The “80 years” line is a con. It takes roughly 10 seconds of Googling to unearth factual truth. Ronald Reagan was a lame-duck president in February 1988, serving out his final year, when his final nominee – Anthony Kennedy – was confirmed by the Senate. Reagan had urged the Senate to “join together in a bipartisan effort to fulfill our constitutional obligation of restoring the United States Supreme Court to full strength.” And the Senate duly fulfilled its obligation.

    GOP leader Mitch McConnell, who said this weekend that lame-duck Obama shouldn’t bother to name a nominee, voted to confirm Kennedy. Charles Grassley, the Republican chairman of the Judiciary Committee, who now says it’s “standard practice” not to confirm a new justice “during a presidential election year,” voted to confirm Kennedy – in a presidential election year. He lauded his colleagues for “expediting” confirmation. And no wonder: Not a single Democrat voted No.

    Not a single Democrat in ’88 tried to diss the Constitution the way Republicans are trying now. Here’s what McConnell said this weekend: “The American people should have a voice in the selection of their next Supreme Court justice. Therefore, this vacancy should not be filled until we have a new president.” Funny, he didn’t say that in ’88.

    The rejoinder to that laugh line is simple: “The American people” have already exercised their voice. The current president, who’s constitutionally empowered to do his duty, was decisively elected by clear majorities – twice. (A truth that Republicans still can’t accept.) And unlike his predecessor, Obama didn’t need Antonin Scalia to drag him across the finish line.

    Republican obstructionism has been a tumor on the body politic since Day One of the Obama era. If they double down by holding the high court hostage for a solid year – by stiffing a well-qualified nominee; or, worse yet politically, a well-qualified nominee of color – they will demonstrate anew, for swing voters, their abiding contempt for governance. And they’ll risk losing not only the presidency, but their Senate majority – because seven of their incumbents, including Pennsylvania’s Pat Toomey, are running this year in states that Obama won in 2012.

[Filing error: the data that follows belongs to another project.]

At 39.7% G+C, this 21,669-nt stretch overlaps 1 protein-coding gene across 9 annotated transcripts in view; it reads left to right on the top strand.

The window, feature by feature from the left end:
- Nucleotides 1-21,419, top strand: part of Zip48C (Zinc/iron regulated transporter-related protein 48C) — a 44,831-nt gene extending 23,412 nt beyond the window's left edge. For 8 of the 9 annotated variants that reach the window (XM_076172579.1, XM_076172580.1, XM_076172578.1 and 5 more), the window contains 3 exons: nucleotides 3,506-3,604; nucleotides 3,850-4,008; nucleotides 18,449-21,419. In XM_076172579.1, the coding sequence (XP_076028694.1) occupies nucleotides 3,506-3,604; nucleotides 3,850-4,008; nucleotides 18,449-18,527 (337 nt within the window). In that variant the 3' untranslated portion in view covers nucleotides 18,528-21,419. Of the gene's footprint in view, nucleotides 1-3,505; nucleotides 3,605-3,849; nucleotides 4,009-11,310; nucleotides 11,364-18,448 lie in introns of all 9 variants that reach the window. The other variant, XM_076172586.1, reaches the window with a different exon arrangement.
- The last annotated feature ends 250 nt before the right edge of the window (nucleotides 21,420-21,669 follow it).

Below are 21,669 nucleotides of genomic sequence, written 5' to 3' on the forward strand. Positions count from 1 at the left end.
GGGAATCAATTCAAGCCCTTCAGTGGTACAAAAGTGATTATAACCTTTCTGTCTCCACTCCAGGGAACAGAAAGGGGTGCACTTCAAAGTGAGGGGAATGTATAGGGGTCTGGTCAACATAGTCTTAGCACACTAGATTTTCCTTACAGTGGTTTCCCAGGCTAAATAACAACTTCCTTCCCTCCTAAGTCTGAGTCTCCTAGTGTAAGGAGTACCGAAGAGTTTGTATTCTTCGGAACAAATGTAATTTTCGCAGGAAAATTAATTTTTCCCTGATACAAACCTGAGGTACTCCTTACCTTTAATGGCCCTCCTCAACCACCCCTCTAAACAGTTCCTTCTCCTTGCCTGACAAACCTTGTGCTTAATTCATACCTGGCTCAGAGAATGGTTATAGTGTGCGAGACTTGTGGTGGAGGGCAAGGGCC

Obstructing the court, dissing the Constitution…is that really how they want to play this?

    ——-

    A classic moment in the Saturday night GOP debate:

    Cruz was in the midst of crafting his lie  (“we have 80 years of precedent of not confirming Supreme Court justices in an election year”) when moderator John Dickerson of CBS News felt the need to cite factual reality: “I’m sorry to interrupt….Kennedy was confirmed in ’88.”

    Cruz (lying again): “No, Kennedy was confirmed in ’87.”

    Dickerson: “Confirmed in ’88…Sorry, I just want to get the facts straight for the audience.”

    And for that, the audience roundly booed him.

    Because after all, this was a partisan Republican audience. During the ’12 cycle of debates, they booed gay soldiers. Now they’re booing facts. Need I say more?

    ——-

    Follow me on Twitter, @dickpolman1, and on Facebook.